La Femme de Nulle Part - Group Show
Doggerfisher, Edinburgh, until Sat 28 Apr
FILM, SCULPTURE AND PRINTS
In the past, any woman who wandered from the respectable path, or whose intelligence dared question the male forces that be, was usually then classified as an unholy hysteric, and was either excommunicated or ‘treated’ accordingly. Walking into the show at Doggerfisher, you meet with Anita di Bianco’s film, ‘Disaffection and Disaffectation’, based on Jean Genet’s The Maids, which portrays the devious skulduggery of ‘fin de siecle’ women. With two actors (one being the show’s curator Lucy Skaer) playing three parts, things get a little schizophrenic. Flattened delivery of lines and overwrought glances make it an uneasy piece to watch.
As you come into the light of the main gallery space, Sophie MacPherson’s work creates a different theatrical atmosphere. Seemingly abandoned props surround what could be a magician’s rotating stage. At the front, ‘Interlocking Coins’ consists of two spinning discs covered in the copper coins pulled from behind the ears of children suspended in young, naïve disbelief. A series of four works entitled ‘Hand Silhouette (I & II), and Animal Silhouette (I & II)’, also point to this playful appropriation of illusion - although being black on black, the game becomes a little more macabre. What MacPherson does well through these works, along with the emptiness of her ‘set,’ is to sinisterly point to magic laid bare as what it really is - pure trickery.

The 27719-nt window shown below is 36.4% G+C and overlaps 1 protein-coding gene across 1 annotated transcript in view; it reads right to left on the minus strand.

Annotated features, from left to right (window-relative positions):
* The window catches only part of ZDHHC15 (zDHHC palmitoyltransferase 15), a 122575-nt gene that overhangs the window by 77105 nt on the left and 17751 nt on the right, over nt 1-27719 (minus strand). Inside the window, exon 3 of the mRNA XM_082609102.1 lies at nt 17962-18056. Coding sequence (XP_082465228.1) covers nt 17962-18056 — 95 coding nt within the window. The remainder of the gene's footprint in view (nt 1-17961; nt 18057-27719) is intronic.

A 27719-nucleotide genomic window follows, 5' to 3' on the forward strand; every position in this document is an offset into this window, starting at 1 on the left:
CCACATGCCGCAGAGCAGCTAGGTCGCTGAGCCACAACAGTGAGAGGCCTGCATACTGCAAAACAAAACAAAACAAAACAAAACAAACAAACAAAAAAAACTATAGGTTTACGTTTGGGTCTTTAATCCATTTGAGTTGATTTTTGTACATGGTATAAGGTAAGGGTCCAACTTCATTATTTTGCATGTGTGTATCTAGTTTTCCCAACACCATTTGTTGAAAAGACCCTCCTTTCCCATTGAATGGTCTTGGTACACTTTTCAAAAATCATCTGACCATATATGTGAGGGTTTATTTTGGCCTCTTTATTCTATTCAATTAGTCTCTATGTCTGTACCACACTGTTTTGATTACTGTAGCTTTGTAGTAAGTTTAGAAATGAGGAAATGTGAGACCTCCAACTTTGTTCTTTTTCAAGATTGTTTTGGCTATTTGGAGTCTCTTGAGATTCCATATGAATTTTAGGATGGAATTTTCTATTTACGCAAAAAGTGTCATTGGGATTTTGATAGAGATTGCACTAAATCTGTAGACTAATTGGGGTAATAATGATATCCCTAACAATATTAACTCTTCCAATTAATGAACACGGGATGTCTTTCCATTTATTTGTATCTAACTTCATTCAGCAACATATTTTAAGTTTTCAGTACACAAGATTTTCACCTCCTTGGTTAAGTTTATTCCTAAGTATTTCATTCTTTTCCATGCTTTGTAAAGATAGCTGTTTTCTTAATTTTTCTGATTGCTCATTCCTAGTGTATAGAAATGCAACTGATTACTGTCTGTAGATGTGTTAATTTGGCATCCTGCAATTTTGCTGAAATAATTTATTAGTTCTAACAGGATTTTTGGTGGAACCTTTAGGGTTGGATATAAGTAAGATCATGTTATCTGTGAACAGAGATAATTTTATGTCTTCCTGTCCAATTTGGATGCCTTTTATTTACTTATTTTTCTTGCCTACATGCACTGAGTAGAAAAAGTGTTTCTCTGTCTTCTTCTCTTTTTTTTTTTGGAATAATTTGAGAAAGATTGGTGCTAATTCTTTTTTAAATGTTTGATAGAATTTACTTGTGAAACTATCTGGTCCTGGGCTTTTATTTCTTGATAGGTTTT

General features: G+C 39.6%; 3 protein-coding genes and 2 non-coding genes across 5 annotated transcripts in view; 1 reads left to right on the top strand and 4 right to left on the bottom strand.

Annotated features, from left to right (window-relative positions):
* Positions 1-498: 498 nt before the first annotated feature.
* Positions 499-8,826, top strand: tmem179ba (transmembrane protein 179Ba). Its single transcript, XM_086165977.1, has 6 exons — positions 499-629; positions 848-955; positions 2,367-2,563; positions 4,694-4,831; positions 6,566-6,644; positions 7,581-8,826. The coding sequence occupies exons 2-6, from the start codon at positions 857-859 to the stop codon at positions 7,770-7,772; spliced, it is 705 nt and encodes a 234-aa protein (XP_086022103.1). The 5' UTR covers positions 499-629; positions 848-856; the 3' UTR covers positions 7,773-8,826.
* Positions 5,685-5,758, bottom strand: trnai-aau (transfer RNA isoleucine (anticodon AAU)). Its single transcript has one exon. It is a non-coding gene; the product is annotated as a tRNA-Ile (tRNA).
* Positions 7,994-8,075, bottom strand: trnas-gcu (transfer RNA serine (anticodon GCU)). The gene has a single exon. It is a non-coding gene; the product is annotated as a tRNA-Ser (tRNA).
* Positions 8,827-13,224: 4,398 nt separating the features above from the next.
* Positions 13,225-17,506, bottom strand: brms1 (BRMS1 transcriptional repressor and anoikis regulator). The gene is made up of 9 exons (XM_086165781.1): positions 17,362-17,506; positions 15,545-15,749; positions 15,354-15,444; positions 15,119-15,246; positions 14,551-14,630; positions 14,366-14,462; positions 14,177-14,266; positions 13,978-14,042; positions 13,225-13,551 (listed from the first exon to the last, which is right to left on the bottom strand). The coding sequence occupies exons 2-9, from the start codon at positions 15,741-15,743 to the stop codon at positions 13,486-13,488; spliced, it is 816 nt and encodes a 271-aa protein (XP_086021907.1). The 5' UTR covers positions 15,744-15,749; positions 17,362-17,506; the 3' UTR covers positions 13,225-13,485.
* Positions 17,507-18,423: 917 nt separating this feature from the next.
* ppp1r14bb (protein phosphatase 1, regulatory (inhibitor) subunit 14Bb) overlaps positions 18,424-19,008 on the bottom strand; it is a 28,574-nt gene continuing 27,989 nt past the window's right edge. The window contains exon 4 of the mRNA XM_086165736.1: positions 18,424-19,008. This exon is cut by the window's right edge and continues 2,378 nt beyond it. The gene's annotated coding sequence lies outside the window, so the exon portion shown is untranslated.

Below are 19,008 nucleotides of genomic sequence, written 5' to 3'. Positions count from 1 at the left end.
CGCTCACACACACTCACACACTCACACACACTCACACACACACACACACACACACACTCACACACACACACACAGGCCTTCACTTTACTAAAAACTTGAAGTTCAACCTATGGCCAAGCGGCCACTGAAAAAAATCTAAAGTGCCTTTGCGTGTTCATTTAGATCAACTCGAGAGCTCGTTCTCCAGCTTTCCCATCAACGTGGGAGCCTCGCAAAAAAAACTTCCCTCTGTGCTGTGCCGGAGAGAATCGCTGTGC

At first the upturned black and white images of vaulted abbeys by Rosalind Nashashibi (taking part in this year’s Venice Biennale along with Lucy Skaer) seem a little incongruous, although enchanting - as flipped architecture transforms into a toothy Romanesque smile. However, through Anita di Bianco’s second video piece, ‘Studies for J’ - uneasy passages concerning the trial of Joan of Arc are read against the prettily diffused light of a Manhattan apartment - a gentle, historical connection is made. The links throughout the show are effective, though at times a little wrapped up in literary references.